|dc.contributor.advisor||Van der Merwe, C. G.||en_ZA
|dc.contributor.other||Stellenbosch University. Faculty of Law. Dept. of Private Law.||
|dc.description||Thesis (LLD (Private Law))--Stellenbosch University, 2008.||en_ZA
|dc.description.abstract||The objective of this study is to examine the significance of introducing and
strengthening apartment ownership in China. The research aims to explore and
scrutinize various apartment ownership options from selected jurisdictions in order to
provide a framework for similar legislation in China. Hence, the research seeks to
provide a legislative framework for a uniform condominium statute by closely
examining the South African Sectional Titles Act and the American Uniform Common
Interest Ownership Act. This comparative study will help to establish a uniform
condominium statute suitable to the Chinese national character and compatible with
the pace of the country’s economic development.
The thesis is organized into seven chapters. The first chapter explains the research
topic, theoretical basis of the thesis, and research methodology. Moreover, in this
chapter the historical background and status quo of Chinese condominium institution
are also illustrated.
Following this introduction, Chapter Two explores the theoretical structure of
condominium ownership. It depicts the legislative innovation arising from its sui
generis features and explains the objects of condominium ownership on the basis of
its unique definition.
In Chapter Three, a wide spectrum of provisions is identified pertaining to the
creation of condominium in China with reference to South African and American acts.
Specifically, it observes the requirements for land intended for subdivision and the
buildings that comprise a condominium project. It is highlighted that a
condominium’s constitutive document is unregulated in China. Moreover, the
characteristic Chinese land registration procedure is also presented.
Chapter Four demonstrates the significance of the participation quota and analyzes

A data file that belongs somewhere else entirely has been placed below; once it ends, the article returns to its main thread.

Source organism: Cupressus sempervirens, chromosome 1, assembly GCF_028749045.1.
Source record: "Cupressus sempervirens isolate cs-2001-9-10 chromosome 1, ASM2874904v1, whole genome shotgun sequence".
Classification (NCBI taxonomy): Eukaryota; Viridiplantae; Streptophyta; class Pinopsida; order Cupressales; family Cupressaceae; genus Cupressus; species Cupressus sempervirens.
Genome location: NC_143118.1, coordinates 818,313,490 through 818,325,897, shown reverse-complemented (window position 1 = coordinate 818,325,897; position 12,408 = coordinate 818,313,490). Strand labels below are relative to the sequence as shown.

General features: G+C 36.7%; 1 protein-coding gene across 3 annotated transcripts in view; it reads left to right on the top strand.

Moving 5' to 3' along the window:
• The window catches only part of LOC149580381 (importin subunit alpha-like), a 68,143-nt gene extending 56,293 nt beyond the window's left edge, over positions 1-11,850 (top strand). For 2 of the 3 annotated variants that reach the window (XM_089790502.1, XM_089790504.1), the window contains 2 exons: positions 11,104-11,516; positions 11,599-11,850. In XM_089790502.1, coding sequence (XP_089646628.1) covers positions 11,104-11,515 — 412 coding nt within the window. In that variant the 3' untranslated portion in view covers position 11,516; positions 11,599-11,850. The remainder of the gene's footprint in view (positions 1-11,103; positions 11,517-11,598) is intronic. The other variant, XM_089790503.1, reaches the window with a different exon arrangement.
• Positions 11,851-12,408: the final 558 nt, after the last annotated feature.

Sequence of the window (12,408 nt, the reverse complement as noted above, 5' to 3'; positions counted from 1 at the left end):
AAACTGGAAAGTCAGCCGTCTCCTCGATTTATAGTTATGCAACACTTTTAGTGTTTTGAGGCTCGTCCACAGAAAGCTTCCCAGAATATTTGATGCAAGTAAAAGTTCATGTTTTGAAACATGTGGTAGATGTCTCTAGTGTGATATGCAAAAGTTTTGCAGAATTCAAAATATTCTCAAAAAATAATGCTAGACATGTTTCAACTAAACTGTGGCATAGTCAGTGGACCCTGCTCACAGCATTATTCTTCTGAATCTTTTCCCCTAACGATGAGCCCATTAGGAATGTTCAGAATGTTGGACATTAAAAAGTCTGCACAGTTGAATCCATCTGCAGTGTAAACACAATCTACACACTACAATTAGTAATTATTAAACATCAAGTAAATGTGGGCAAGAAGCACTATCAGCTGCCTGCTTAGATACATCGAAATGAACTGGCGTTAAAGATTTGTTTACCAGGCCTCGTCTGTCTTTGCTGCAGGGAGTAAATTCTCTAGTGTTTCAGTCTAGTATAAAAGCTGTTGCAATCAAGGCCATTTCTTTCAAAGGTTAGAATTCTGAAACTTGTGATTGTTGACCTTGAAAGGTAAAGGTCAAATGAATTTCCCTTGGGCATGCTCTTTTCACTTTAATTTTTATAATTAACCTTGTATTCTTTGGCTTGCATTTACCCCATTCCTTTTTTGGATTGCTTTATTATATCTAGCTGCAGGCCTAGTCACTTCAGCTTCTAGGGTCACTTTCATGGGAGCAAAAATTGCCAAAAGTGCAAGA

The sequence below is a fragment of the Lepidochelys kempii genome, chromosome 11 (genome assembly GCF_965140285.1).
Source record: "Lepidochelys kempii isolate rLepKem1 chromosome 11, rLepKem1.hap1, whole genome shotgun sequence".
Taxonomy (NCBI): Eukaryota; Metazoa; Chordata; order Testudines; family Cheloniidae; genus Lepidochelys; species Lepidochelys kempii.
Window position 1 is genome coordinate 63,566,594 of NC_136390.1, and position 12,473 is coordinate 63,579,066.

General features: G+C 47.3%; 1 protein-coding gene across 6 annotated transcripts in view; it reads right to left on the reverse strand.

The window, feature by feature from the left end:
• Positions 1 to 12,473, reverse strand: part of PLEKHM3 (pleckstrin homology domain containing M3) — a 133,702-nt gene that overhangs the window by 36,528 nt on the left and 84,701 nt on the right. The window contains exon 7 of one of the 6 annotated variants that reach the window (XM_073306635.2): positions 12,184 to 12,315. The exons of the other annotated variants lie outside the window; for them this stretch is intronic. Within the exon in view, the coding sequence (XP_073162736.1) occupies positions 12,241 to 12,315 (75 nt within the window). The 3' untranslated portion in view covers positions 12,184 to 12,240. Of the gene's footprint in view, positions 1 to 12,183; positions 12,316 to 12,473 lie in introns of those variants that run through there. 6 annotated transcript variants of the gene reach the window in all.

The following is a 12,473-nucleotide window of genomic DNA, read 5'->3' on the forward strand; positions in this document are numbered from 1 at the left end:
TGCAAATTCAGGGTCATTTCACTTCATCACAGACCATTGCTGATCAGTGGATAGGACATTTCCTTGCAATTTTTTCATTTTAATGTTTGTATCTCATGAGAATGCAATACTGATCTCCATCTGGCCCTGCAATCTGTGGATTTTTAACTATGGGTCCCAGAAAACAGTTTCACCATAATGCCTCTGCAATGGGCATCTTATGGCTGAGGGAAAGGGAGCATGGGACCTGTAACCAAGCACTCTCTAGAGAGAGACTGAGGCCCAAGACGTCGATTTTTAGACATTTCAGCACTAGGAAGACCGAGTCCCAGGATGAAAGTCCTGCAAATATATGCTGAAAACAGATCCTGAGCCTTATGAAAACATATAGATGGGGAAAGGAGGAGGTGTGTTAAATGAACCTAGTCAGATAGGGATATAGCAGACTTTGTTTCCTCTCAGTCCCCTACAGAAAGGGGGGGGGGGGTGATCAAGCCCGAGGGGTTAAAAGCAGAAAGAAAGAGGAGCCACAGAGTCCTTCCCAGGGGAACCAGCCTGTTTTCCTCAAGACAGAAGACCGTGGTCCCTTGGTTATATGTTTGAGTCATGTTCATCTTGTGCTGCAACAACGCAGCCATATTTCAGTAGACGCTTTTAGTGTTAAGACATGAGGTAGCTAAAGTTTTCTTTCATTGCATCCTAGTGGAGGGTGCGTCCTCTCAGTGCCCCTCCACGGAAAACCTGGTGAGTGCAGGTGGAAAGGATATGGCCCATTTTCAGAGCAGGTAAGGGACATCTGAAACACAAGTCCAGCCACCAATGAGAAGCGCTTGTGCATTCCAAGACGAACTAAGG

the advantages and disadvantages of different participation quota calculating methods.
Chapter Five emphasizes that inherent in the condominium living is the interdependence of interests among unit owners. Consequently, this chapter focuses
on condominium owners’ use and enjoyment of their apartments and the common
Chapter Six elaborates on condominium management. This chapter examines the
management body, the general meeting, the executive council and the managing agent.
It concludes that having a well-structured management body is essential since a
condominium community cannot function efficiently without a management
association to represent all of the owners and to handle day-to-day operations.
The last chapter concludes that China needs to enact a uniform condominium to
protect private interests within the condominium context.||en_ZA
|dc.publisher||Stellenbosch : Stellenbosch University||
|dc.subject||Condominiums -- Law and legislation -- South Africa||en_ZA
|dc.subject||Condominiums -- Law and legislation -- United States||en_ZA
|dc.subject||Condominiums -- Law and legislation -- China||en_ZA
|dc.subject||Housing policy -- China||en_ZA
|dc.subject||South Africa. Sectional Titles Act 1971||
|dc.subject||United States. Uniform Common Interest Ownership Act||
|dc.subject||Dissertations -- Private law||
|dc.subject||Theses -- Private law||
|dc.title||A uniform condominium statute for
China based on a comparative study of
the South African Sectional Titles Act
and American Uniform Common
Interest Ownership Act||en_ZA